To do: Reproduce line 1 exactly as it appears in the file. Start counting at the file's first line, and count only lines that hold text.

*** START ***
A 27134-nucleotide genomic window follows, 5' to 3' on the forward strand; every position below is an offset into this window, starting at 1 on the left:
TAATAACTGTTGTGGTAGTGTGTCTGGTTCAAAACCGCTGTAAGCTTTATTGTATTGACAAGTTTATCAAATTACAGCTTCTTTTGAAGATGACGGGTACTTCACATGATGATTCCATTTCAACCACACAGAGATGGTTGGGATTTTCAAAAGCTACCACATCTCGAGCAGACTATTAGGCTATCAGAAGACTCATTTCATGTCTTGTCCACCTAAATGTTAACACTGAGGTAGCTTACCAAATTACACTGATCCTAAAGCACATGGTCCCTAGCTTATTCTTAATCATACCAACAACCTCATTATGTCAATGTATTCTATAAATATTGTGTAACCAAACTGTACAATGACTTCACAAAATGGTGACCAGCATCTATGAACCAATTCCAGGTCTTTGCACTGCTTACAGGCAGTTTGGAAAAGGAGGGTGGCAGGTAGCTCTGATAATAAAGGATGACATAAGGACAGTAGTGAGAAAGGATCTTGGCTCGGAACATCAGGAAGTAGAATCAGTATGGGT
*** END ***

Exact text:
A 27134-nucleotide genomic window follows, 5' to 3' on the forward strand; every position below is an offset into this window, starting at 1 on the left: